Biden’s Build Back Better Plan Would Cut Taxes for Most Households: Analysis
A new analysis from the nonpartisan Tax Policy Center of the latest version of President Biden’s Build Back Better bill finds that it would provide a tax cut on average to most households in 2022 while increasing taxes on the top 1%.
The top 1% of households – those earning more than $885,000 – would pay roughly $55,000 more per year on average under the proposed changes to the tax code. Those in the top 0.1% ($4 million and higher) would pay about $585,000 more per year on average.
When all major tax provisions – which touch on a variety of areas such as health care coverage and excise taxes – are taken into account, about 20% to 30% of middle-income households would see a small tax increase in 2022, totaling less than $100 each. Higher-income households earning $200,000 to $500,000 would pay about $230 more.
Considering just direct taxes, less than 0.1% of households earning less than $500,000 would see a tax hike in 2022, though the picture changes in 2023, when some tax provisions expire and some kick in, resulting in many households seeing a tax increase relative to 2022. (TPC notes that “analyzing the House Democrats’ plan is especially complicated because the effective dates of its many tax provisions vary widely.”)
TPC also points out an odd quirk in the Democratic proposal related to the state and local tax (SALT) deduction. In its most recent iteration, the plan would raise the cap on the SALT deduction to $80,000 from 2021 to 2031, which would provide the majority of high-income households with an overall tax cut. Households earning between $500,000 and $1 million a year would end up getting a $6,130 tax cut on average in 2022, according to one TPC table, while those earning more than $1 million would receive a tax cut of $68,300.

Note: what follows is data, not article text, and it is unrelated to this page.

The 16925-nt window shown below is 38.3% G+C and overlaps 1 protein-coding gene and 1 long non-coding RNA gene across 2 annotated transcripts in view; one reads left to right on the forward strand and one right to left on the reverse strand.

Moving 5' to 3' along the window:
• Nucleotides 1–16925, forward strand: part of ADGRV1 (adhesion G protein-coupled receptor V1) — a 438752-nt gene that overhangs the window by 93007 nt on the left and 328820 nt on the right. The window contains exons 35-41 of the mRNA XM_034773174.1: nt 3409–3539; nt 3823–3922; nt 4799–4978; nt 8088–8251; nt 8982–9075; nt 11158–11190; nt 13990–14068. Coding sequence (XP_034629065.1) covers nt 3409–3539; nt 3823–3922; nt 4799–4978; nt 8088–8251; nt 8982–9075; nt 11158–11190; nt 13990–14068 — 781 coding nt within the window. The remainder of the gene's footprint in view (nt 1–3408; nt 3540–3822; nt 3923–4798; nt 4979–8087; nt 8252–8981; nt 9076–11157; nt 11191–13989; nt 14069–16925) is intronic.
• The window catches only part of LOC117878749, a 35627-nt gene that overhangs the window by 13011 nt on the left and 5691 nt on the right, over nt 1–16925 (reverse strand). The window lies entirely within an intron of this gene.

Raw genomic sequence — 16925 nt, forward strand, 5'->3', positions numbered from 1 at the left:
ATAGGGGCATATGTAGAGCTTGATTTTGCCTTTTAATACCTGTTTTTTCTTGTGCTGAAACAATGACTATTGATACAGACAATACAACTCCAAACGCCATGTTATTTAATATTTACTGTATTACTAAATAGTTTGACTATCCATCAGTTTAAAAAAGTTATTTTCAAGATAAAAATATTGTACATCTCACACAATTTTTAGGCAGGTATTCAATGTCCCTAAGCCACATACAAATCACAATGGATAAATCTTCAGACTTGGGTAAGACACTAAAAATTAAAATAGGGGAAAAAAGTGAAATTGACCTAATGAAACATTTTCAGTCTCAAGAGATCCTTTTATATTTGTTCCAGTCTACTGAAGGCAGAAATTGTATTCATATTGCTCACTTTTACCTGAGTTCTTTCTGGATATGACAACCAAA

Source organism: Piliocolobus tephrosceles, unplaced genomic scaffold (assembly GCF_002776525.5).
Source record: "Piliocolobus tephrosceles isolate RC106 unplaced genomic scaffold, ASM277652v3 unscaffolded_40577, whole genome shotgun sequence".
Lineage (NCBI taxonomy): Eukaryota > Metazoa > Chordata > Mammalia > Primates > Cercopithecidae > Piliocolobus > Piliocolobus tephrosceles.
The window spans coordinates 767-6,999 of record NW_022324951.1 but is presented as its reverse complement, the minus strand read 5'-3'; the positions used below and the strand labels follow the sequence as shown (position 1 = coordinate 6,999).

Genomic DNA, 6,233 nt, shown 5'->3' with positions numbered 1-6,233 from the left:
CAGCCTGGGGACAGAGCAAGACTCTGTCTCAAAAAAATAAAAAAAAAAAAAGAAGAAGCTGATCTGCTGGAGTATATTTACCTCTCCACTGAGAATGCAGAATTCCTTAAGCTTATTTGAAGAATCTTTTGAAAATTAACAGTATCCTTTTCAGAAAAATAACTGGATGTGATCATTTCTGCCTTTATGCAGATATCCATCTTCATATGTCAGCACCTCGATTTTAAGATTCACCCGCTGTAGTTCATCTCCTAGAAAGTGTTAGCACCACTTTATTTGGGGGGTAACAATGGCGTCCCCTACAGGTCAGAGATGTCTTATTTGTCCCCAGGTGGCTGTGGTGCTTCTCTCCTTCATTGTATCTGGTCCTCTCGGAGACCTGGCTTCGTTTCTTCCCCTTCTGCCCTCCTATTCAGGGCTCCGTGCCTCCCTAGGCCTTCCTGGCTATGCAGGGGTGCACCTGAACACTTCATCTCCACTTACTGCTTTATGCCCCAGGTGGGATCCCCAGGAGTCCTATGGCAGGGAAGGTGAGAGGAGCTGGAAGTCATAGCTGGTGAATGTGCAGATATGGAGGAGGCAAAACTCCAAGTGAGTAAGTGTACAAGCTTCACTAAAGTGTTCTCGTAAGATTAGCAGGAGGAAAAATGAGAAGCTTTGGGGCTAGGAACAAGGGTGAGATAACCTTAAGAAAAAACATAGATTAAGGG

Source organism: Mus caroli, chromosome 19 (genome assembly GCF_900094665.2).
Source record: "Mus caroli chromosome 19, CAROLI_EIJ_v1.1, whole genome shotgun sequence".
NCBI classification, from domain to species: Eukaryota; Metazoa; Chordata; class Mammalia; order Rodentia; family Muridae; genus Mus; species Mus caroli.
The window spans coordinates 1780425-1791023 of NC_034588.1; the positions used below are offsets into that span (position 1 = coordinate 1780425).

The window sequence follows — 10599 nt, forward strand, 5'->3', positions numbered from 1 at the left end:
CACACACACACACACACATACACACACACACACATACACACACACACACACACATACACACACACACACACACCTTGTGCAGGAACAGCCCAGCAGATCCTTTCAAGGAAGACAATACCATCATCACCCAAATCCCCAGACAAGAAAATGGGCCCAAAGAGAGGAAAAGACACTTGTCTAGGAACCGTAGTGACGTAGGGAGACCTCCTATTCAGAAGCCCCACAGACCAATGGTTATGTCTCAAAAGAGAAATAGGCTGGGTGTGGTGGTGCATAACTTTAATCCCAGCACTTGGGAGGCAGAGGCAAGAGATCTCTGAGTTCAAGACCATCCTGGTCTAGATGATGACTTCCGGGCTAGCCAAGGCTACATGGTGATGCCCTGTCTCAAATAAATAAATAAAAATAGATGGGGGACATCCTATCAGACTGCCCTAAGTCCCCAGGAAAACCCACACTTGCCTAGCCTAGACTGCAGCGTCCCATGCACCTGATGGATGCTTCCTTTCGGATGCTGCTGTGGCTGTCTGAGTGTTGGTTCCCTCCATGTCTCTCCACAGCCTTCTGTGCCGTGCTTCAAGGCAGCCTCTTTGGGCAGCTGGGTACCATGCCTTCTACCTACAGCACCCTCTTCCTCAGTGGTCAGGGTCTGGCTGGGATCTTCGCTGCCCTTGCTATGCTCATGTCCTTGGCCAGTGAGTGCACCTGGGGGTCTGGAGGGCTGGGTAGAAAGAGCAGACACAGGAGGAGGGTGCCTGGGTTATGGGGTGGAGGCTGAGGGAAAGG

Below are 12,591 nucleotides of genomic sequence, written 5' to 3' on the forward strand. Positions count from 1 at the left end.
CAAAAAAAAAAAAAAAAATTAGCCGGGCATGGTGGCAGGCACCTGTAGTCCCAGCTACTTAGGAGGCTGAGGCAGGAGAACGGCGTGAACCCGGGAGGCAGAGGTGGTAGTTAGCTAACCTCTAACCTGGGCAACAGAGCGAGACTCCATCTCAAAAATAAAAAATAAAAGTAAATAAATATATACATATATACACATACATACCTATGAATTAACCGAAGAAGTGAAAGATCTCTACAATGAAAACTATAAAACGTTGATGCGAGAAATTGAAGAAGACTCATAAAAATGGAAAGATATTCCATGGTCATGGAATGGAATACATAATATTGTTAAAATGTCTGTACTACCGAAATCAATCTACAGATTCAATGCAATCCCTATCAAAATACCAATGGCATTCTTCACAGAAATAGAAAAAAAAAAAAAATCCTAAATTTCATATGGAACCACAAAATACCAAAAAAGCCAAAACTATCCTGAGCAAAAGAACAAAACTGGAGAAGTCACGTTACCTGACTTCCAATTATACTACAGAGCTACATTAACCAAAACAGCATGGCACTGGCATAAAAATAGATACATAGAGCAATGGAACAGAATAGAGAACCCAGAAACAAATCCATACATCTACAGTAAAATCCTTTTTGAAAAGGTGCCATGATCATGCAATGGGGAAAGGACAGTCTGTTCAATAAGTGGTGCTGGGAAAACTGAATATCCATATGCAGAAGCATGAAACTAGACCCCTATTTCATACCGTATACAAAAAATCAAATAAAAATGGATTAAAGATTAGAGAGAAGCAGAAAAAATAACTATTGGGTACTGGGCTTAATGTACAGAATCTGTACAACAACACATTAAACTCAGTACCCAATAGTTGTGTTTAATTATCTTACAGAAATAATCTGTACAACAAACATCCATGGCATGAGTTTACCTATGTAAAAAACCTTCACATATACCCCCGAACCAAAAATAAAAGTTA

“Thanks to the SALT Salt cap increase, over two-thirds of millionaires will get a TAX CUT under Build Back Better,” tweeted one outraged budget hawk in response to the analysis. Whether that tax provision makes it into the final bill remains to be seen.
The bottom line: “While the latest version of Biden’s signature initiative drops or revises many of his original proposals, it still reflects one key goal,” says TPC’s Howard Gleckman. “It would raise taxes on high income households and corporations while reducing, or at least not raising, taxes for the vast majority of low- and moderate-income households.”